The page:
Other bloggers were at the event too, and I’m sure they’ll chuck in their two’pennorth over the next few days. As of right now, the only post available is at Phill’s place. It has the advantage over this one in that it also contains a diagram of sperm.

If you’re thinking of going, don’t forget that you can get funding from your local screen agency.

Hope to see you there.

Screenwriters Festival

Fortunately Lee Thomson (he smiles, you know) has a roundup of other people’s thoughts on the festival which means that I don’t have to.

I believe some comedic pictures of the event may also be available from Jason Arnopp. The majority of them, sadly, are on facebook, and I find myself completely unable to recollect his Facebook Name at the moment.

A few random thoughts:

  • Next year, I’m going to take first class on the train, and I think you should too – it’s only an extra tenner or so if you buy a week in advance, and will make the trip so much nicer.
  • If the screenwriting agencies don’t show up at their promised sessions, help any other people who arrive by giving them good advice, then escape by leaping through the window. You will receive biscuits for your kindness.
  • Croquet is a vicious, vicious game.
  • The chances of being able to find anything vaguely resembling a Martini within the vicinity of the festival range somewhere between slim and none.
  • We don’t do catchphrases. There’s no evidence for that.
  • Room parties are a fine invention. Though you should probably try to keep the noise down to less than, say, jet-engine levels. Or the hotel duty manager may swing by and politely ask you to keep it down.
  • Tony Jordan really is a lovely man.
  • The ways of The Dark Arrow are both mysterious and disturbing.
  • Networking is not going up to the most famous person in the room and asking them to read your script. Networking is actually about going and having fun with your friends who work in the same industry.

I haven’t laughed as loudly, as long, or as often for a long time.

I’ll be there next year. I hope you will too.

The Beckley-Arnopp Cheltenham Scribomeet

If you, like Jason Arnopp and I, are going to the Cheltenham Screenwriters Festival this year, you may have several things on your mind.

Like “I don’t know any of these high-powered people. How will I get over my shyness and speak to anyone?”

Or “Whose round is it?”

Fortunately both of those questions can be answered at the same time by coming to the inaugural Beckley-Arnopp Cheltenham Scribomeet. Or possibly the Arnopp-Beckley Cheltenham Scribomeet. Whatever floats your boat.

It’s a non-threatening chance to meet other writers the evening before the festival kicks off. That way you’ll have some friendly faces to talk to over the next three days.

It will begin at 6pm blunt on the night of Monday 30th June in the Harvester pub next to the Cheltenham Travelodge.

Which should make it nice and easy to stagger home to your bed either there or in the Thistle.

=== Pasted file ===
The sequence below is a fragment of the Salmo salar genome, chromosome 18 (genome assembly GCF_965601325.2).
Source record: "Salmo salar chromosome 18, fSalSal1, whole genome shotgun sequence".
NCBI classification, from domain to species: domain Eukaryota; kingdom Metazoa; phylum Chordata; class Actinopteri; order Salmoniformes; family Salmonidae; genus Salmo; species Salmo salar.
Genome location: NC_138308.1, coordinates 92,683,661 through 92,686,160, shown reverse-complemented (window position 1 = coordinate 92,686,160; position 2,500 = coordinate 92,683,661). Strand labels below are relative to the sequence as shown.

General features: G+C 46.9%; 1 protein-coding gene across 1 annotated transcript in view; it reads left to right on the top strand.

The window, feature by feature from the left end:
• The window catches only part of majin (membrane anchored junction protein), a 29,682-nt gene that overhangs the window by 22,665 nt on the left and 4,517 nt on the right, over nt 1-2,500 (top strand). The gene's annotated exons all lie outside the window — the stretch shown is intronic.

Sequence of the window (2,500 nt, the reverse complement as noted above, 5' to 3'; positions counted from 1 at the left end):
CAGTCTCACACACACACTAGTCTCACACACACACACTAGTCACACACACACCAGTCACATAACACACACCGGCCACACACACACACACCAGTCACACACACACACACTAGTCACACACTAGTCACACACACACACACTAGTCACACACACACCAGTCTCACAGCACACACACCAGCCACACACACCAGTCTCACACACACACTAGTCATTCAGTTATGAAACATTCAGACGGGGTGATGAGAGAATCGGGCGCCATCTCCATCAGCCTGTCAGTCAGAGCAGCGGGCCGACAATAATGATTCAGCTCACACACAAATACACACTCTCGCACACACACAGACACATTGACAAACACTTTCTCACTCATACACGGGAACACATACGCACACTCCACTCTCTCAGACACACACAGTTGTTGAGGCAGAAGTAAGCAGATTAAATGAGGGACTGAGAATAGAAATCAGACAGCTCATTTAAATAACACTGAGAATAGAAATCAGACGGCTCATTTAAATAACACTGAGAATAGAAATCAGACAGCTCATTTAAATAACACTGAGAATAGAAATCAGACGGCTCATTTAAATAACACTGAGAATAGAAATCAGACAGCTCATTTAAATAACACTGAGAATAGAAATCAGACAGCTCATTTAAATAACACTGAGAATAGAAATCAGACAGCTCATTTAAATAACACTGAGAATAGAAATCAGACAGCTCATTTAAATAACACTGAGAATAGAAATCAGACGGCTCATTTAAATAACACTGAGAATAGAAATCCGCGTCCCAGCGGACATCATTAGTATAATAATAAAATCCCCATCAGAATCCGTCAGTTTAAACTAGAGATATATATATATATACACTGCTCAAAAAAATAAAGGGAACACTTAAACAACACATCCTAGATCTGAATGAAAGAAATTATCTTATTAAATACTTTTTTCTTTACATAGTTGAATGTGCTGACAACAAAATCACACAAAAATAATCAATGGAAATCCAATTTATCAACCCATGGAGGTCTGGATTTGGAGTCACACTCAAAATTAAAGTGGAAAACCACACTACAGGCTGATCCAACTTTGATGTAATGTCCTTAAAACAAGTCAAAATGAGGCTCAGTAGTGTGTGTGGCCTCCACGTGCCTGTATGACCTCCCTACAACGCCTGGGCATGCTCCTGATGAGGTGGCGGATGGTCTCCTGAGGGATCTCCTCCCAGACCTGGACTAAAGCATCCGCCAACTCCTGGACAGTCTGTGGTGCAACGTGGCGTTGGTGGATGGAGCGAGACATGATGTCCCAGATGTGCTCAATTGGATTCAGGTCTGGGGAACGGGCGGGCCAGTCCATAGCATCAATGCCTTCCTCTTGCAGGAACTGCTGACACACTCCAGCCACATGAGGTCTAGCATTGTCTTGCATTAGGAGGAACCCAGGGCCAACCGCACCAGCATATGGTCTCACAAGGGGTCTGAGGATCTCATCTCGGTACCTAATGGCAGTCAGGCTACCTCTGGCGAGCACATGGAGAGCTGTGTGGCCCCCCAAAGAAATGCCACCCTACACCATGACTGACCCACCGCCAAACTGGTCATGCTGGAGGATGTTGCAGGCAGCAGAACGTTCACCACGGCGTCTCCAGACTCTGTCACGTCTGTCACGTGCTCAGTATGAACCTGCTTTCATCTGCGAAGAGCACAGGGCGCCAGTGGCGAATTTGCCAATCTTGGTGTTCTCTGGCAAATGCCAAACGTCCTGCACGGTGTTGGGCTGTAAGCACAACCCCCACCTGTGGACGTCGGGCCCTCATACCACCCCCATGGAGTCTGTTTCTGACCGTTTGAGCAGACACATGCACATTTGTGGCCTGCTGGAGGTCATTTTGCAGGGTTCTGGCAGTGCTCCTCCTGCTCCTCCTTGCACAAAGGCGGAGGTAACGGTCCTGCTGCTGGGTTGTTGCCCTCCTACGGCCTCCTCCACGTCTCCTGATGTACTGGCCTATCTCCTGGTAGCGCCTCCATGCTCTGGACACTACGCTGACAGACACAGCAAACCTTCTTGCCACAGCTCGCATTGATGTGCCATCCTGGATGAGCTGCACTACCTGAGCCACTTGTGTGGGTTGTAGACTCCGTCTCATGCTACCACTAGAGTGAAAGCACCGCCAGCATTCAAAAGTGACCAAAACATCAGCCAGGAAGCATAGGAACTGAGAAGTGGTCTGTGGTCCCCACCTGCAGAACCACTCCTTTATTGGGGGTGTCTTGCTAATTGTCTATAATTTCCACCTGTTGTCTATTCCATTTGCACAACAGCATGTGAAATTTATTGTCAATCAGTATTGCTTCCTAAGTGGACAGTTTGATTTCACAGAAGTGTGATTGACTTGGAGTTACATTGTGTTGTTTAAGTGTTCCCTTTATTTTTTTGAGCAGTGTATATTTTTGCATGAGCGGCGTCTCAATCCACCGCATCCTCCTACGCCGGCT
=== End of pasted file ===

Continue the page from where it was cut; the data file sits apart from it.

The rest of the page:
Come along.
Say hello.
Drink beer.

Or we will destroy you with our giant floating hands.

Radio Silence

Am at the Screenwiters’ Festival for the rest of the week.

It’s not that I don’t love you, it’s just that I don’t have a stable Internet connection.

Normal service will be resumed some time next week.

In the meantime, why don’t you turn off this computer and tell someone that you love them?

Screenwriters’ Festival

Well, that’s my hotel booked for the Screenwriters’ Festival.

Apparently it’s like Glastonbury. Only without the drugs or the music, and with added writing and decent toilets.

OK, not much like Glastonbury at all then.

Instead, it’s four days of hanging out with other people in the industry, going to lectures, talking to writers and producers and directors, shooting the shit, and solving the problems of the world.

Not necessarily all at the same time. But probably.

I’m going for all four days, which is quite expensive at 364 quid, but I think it’ll be worth it. Also, as a writer, it’s a business expense. See? That’s a hundred quid saved in tax right there.

If you want to go but can’t afford it, you might want to consider the following options:

Me, I’m splurging on the Travelodge. Hope to see you there!

International Screenwriters Festival, Take Two

And when I say International, what I actually mean is In The UK.

In 2006, a bunch of brave souls attempted to set up a screenwriting festival outside of the US mainland. While by all accounts there were some teething troubles, it generally did well enough to return for an encore this year.

It’s divvied up into two parts, one for n00bs and one for pros.

Last time, I was too broke to go to the pro days, and didn’t think it worthwhile going to the beginners area. Which was a good decision by all accounts.  They claim to have fixed it this time by sprinkling more pro stuff into the n00b days, and by opening the pro days up to everyone. 

So I guess the only question is, just the pro days, or go to all four?

Decisions, decisions…